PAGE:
psychologists fail to receive the same benefits for publishing in international
journals, and most US psychologists are not multilingual, unlike our
overseas colleagues.


Social Justice

Shifts in population and social movements present new opportunities.
Counseling psychologists can be at the forefront of accepting some of the
uncertainties of immigration. New worldviews, new expectations, and new
opportunities abound for those interested in understanding and helping
others adjust to new surroundings. Research assessing immigration issues has
increased significantly over the past ten years, and recent immigration
summit meetings validate this growth. These summits focus on the role of
counseling psychology offering assistance in its broadest sense for immigrants,
including its role in political, social, educational, and business settings.
Additionally, CPY has been at the forefront of the incorporation of new
research, training models, and interventions within the gay/lesbian/bisexual/
transgendered/questioning (GLBTQ) movement. A significant number of
prominent researchers in CPY are GLBTQ and they have led the charge for
future counseling psychologists to continue working toward social equality
and justice. The social justice movement grew out of a 2001 counseling
psychology conference in Houston and has been incorporated into multiple
training programs, and multiple counseling-related books have emphasised
justice issues.

The social justice movement stemmed from an initial strength and
continuing opportunity of counseling psychology, that of the multicultural
movement. Multiculturalism and diversity within the US have been a focus
area for the past quarter century, though the past 15 years have shown the
most growth. Underlying multiculturalism is a value of equality and justice.
Multicultural competence has become a mantra in practically all training



© 2007 The Authors. Journal compilation © 2007 International Association of Applied

programs and recent discussions within SCP have included difficult topics
such as what training programs should do with students unwilling or unable
to accept diversity as a counseling psychology value. With its emphasis on
multicultural issues and social justice (Toporek et al., 2005), these areas are
fruitful to pursue and it seems like a natural, continued opportunity for
counseling psychology to grow. With values such as justice, it is not difficult
to make the leap from US diversity to international diversity.

Increasing Visibility

Recently, the American Psychological Association (APA) passed a resolu-
tion aiming to increase the visibility of psychology globally, with numerous
divisions focusing on internationalising their subfields. It would be false to
assume that since the APA passed the resolution, then psychology itself will
now become more global. Psychology is currently global. However, the APA,
along with divisions such as Division 17 (Counseling Psychology), has begun
to focus its attention on increasing international collaboration, to determine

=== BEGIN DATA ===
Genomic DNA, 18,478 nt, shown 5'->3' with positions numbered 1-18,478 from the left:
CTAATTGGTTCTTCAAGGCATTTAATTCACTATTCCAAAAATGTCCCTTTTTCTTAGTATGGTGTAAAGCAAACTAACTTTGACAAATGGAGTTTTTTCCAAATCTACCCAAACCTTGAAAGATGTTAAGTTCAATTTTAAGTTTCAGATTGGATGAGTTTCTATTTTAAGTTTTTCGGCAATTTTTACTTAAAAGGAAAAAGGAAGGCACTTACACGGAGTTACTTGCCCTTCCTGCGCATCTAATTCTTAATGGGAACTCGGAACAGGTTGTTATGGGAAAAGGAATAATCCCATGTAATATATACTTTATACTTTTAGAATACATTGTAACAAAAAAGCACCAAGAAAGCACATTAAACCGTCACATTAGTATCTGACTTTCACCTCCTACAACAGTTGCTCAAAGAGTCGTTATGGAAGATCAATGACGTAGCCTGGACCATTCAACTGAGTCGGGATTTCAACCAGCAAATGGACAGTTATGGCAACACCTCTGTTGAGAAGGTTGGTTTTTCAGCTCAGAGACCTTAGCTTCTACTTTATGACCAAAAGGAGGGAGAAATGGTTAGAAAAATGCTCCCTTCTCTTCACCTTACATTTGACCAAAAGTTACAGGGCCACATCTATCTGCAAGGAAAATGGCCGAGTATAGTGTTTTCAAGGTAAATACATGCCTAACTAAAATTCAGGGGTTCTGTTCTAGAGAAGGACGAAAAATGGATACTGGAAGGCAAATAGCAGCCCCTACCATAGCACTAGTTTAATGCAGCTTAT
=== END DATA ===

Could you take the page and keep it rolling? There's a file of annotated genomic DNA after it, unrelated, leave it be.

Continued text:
the validity of a variety of psychological constructs. We are finally beginning
to see beyond the “false consensus effect”, or the idea that our own behavior
is typical and thus, universal.

Division 52 (International Psychology) has initiated a mentoring program
to exchange information and potentially assist colleagues attempting to
publish in top US journals but whose first language is not English. The
Office of International Affairs is working in conjunction with other areas of
APA to globalise the field. Multiple opportunities are available …

The Evolution and Development of Inferential
Reasoning about Ethnic Markers

Comparisons between Urban United States and Rural Highland Peru

by Cristina Moya and Robert Boyd

CA1 Online-Only Material: Supplement A

Social scientists have long argued about the relationship between ethnic phenomena, symbolic markers, and cultural
traits. In this paper, we illustrate the potential of functionalist cultural and genetic evolutionary models to reconcile
these debates. Specifically, we argue that we must take seriously the role of cultural similarity in delineating certain
category boundaries if we are to understand the origins and development of ethnic stereotyping. We examine whether
symbolic markers—namely, sartorial ones—are privileged in the development of social stereotypes by comparing how
children and adults in the urban United States and rural highland Peru perform a categorization task. We find that
arbitrary sartorial markers motivate generalizations about novel traits in all samples except among US children, even
when they crosscut body morphology, emotional expression, and socioeconomic cues. Unlike children in the United
States, children in the Peruvian sample demonstrate an even stronger reliance on sartorial and work site cues than do
adults of the same community. This suggests a role for early-developing evolved biases that guide learning and require
appropriate cultural inputs or different niches for adults and children. We document further cross-cultural variation,
in that US participants privilege socioeconomic cues to occupational status more than other cues, whereas Peruvian
participants rely on sartorial cues more than other cues, indicating the importance of cognitive rules for learning locally
relevant social taxonomies.

Unlike other primates, humans symbolically mark group iden-
tities and categorize others according to these markers. The
use of personal ornaments, like ochre and shell beads, dates to